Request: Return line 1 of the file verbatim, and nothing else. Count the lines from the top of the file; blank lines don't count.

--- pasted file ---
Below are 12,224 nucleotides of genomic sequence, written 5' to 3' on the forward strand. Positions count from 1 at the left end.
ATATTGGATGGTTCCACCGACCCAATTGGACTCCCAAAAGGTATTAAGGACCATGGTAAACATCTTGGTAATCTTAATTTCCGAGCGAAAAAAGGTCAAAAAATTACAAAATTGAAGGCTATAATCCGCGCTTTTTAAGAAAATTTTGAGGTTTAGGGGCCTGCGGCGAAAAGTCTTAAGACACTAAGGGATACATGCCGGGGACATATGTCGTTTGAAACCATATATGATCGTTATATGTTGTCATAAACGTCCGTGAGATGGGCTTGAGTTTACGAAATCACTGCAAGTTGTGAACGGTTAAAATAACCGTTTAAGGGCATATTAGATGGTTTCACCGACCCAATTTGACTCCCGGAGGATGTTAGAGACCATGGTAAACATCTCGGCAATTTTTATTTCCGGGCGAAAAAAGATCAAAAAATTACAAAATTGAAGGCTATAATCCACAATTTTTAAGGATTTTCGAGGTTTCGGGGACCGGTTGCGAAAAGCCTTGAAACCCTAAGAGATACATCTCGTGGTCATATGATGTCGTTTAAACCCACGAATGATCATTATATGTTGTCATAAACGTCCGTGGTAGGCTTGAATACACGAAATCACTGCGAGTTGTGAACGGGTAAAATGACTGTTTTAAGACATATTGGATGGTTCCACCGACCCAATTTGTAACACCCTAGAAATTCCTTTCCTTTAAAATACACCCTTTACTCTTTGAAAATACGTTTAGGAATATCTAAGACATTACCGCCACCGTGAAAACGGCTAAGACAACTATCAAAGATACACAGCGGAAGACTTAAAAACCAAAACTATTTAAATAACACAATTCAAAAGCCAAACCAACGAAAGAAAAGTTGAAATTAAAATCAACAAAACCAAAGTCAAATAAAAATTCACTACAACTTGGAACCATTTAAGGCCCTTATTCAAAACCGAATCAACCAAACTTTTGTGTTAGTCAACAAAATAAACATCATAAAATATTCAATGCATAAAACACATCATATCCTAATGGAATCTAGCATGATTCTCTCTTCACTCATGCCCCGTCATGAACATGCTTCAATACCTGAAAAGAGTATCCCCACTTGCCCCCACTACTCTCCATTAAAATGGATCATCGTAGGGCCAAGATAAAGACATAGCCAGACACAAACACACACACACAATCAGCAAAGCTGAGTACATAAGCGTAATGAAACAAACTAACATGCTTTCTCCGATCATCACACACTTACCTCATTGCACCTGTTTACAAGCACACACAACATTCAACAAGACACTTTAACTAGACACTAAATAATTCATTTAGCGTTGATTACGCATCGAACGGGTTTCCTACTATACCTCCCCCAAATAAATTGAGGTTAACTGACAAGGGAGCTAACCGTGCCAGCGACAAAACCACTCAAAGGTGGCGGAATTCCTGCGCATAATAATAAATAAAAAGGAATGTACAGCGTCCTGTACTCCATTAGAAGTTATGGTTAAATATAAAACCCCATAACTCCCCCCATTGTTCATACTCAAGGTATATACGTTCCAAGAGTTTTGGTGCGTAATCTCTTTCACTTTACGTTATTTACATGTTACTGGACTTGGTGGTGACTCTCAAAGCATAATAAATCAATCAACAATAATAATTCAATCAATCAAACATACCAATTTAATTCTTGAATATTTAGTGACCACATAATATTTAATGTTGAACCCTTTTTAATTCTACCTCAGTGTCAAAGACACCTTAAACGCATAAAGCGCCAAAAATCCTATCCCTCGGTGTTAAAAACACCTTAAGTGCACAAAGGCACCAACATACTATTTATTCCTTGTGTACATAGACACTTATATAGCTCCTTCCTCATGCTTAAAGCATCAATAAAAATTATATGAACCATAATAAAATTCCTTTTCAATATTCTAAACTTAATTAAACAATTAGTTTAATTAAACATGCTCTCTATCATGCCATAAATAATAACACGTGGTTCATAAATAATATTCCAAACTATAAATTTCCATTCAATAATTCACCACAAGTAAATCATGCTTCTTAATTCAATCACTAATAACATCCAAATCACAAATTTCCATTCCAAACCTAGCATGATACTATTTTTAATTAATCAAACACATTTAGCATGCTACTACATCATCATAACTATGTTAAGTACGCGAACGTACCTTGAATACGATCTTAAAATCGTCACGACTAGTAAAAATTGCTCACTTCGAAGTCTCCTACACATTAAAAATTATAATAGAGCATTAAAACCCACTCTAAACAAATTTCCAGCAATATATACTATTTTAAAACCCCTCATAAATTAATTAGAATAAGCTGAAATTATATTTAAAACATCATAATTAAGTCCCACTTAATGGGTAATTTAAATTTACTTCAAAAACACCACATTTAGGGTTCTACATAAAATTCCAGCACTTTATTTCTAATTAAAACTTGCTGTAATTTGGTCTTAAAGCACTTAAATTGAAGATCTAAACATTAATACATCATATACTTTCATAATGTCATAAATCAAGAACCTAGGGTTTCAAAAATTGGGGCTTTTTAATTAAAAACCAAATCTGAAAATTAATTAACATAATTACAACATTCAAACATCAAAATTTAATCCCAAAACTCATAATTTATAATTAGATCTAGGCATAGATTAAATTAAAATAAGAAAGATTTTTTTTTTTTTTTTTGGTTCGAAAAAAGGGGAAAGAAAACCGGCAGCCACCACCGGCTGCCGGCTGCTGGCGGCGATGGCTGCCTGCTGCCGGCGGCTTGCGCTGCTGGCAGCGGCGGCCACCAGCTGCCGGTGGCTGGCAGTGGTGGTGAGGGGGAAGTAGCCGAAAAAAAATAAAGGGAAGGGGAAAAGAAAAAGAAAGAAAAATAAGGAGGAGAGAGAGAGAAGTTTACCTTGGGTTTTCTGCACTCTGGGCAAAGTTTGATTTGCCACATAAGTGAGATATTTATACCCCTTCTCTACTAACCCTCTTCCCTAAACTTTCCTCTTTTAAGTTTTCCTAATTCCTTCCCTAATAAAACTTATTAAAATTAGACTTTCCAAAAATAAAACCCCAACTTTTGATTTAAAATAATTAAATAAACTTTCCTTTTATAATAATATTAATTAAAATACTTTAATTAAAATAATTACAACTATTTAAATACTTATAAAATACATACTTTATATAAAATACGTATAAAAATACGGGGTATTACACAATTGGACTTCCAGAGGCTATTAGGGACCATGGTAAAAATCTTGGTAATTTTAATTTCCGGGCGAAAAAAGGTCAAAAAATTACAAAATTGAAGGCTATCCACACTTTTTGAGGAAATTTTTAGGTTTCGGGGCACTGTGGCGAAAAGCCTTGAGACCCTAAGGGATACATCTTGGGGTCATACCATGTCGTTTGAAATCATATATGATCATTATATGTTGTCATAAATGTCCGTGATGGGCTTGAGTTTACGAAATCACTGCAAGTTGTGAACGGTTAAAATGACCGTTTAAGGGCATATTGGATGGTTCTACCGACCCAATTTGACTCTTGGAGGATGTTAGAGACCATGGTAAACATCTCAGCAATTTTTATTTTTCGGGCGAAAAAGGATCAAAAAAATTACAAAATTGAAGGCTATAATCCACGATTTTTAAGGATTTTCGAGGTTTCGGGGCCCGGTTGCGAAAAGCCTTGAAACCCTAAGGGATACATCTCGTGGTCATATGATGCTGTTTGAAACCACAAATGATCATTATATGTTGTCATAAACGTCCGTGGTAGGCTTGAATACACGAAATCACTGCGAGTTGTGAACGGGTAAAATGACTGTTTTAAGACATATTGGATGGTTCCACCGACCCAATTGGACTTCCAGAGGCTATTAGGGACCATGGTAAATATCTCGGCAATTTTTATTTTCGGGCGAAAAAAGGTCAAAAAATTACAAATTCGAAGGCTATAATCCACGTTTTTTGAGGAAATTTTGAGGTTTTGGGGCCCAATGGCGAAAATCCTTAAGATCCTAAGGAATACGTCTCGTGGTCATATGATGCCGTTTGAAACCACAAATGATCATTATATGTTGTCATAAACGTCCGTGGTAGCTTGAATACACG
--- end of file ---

Below are 12,224 nucleotides of genomic sequence, written 5' to 3' on the forward strand. Positions count from 1 at the left end.